Power to the People
The public exercise of power is often disliked, mistrusted, or undermined in our society. Roots of this suspicion of power are deep, but this suspicion is often grounded in the exercise of positional power that is not founded upon personal power. It is distasteful to see people occupying positions of power without also embodying the personal credibility to support and enact this power effectively. In contrast to resistance that is often the result of excessive use of positional power, personal power helps to develop followers and their commitment to organizational goals.
Asking the Right Questions
In terms of when and how power can be used most effectively and more acceptably, I would point to the importance of the ethical use of power. On this point Richard Daft identifies key questions leaders need to ask. Some of these questions ask whether the action and use of power…
- …is consistent with the organization’s goals,
- …respects the rights of individuals,
- …meets standards of equity and fairness, and
- …is consistent with how one would behalf if the action would affect them personally.
These guidelines for ethical action help in thinking through how power is being utilized. To engage power effectively, acceptably, and ethically, leader’s need to be comfortable that the answers to such questions are focused on the good of others and the organization rather than simply serving themselves as leaders.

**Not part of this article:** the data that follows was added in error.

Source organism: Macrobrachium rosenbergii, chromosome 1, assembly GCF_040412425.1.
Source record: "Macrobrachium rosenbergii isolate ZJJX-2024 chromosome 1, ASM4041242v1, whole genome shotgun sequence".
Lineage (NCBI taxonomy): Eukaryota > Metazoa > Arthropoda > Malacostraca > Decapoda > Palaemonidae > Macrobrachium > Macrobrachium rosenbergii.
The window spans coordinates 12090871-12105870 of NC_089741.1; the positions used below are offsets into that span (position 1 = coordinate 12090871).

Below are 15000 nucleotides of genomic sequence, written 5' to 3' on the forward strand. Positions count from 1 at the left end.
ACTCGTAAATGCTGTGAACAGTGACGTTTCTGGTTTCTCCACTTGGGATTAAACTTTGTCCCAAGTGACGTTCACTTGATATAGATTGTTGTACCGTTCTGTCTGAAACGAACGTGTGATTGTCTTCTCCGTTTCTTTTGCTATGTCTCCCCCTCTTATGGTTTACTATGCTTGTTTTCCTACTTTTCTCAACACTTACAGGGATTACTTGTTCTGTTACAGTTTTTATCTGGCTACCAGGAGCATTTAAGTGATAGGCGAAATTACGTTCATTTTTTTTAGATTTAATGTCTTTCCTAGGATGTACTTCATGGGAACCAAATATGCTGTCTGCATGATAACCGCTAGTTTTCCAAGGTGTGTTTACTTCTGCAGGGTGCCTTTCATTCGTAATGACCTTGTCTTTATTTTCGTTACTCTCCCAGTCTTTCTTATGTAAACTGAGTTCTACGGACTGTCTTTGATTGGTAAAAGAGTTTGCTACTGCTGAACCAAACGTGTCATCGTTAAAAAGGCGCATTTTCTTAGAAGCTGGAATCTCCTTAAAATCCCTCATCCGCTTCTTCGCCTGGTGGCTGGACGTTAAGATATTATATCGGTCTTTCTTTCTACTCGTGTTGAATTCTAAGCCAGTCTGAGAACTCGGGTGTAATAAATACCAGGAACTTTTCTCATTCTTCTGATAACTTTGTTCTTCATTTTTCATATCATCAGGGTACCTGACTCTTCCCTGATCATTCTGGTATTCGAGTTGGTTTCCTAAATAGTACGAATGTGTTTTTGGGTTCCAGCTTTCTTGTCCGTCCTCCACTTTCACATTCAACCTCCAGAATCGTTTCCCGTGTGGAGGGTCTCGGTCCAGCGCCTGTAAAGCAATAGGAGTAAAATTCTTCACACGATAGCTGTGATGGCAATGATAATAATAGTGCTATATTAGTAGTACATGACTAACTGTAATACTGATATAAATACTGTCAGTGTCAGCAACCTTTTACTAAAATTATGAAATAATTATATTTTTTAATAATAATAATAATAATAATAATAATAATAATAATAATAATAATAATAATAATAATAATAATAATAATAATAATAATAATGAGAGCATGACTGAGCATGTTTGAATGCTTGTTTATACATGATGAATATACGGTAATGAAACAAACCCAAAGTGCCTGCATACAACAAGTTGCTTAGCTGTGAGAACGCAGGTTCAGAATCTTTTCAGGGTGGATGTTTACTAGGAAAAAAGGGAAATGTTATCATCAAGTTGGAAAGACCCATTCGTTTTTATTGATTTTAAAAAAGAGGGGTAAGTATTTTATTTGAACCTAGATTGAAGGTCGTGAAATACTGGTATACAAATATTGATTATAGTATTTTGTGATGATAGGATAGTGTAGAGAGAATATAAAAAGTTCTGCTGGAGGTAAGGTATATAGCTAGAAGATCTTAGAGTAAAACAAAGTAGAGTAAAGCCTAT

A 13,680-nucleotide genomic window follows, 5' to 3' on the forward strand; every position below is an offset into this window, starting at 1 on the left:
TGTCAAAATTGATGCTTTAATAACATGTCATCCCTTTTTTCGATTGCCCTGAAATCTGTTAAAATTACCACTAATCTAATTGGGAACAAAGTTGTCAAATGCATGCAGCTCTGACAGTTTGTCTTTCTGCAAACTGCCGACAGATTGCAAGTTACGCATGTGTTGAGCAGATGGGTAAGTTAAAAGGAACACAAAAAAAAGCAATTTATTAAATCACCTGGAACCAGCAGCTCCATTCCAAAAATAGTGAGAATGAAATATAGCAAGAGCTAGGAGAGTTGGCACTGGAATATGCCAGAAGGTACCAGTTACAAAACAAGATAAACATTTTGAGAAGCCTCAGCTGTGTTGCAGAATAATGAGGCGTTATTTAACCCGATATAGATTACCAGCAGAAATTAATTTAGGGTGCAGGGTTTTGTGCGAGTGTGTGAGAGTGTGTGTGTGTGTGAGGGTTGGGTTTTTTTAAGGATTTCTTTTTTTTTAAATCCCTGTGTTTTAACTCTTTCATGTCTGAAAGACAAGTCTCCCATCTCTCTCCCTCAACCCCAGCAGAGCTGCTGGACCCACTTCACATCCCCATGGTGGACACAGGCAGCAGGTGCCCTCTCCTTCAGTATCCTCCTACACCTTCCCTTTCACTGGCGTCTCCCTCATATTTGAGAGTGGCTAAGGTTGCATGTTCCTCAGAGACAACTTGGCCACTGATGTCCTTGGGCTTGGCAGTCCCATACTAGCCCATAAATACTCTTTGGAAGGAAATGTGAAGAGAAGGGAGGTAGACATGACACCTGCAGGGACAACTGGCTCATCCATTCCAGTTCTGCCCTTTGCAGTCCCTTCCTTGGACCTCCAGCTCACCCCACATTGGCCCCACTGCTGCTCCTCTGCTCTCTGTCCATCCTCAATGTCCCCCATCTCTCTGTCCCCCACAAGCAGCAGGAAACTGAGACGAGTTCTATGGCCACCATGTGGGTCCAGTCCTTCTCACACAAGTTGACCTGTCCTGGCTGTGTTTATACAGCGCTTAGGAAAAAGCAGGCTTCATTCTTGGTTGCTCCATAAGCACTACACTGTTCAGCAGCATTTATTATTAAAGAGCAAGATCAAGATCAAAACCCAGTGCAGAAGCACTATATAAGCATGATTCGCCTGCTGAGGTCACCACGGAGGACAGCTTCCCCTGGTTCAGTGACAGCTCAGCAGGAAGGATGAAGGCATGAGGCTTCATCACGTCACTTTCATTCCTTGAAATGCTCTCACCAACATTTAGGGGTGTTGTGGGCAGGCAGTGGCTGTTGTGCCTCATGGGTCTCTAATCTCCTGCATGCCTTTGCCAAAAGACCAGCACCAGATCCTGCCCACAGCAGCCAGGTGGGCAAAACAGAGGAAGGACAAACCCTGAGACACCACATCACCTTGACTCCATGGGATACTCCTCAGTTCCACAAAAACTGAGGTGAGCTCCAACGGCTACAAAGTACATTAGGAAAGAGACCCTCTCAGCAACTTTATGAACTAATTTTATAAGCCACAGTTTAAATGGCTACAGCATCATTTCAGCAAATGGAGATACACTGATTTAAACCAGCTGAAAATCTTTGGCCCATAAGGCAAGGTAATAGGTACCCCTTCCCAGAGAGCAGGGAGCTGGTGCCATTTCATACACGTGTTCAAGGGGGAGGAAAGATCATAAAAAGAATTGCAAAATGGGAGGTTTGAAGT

A Commitment to Serving Others
On this point, I appreciate the emphasis of people like Robert K. Greenleaf who write on the theme of servant leadership. Greenleaf emphasized that the servant leader was to be servant first. In other words, Greenleaf emphasized that the most acceptable or beneficial leader for a community is the one who at their core is a servant, and who then expresses this servant-oriented heart through a leadership role. Greenleaf emphasized that true power rested with followers who recognize a servant-oriented person and then attribute personal power to them. From this personal power, the servant-leader may then lead effectively and ethically.
In my view, this is the best place from which to use power—using it from a place that recognizes the best power is that which has been freely granted to the leader by the personal trust of followers.
What do you think of Greenleaf’s point? How do you see leaders using power ethically and responsibly?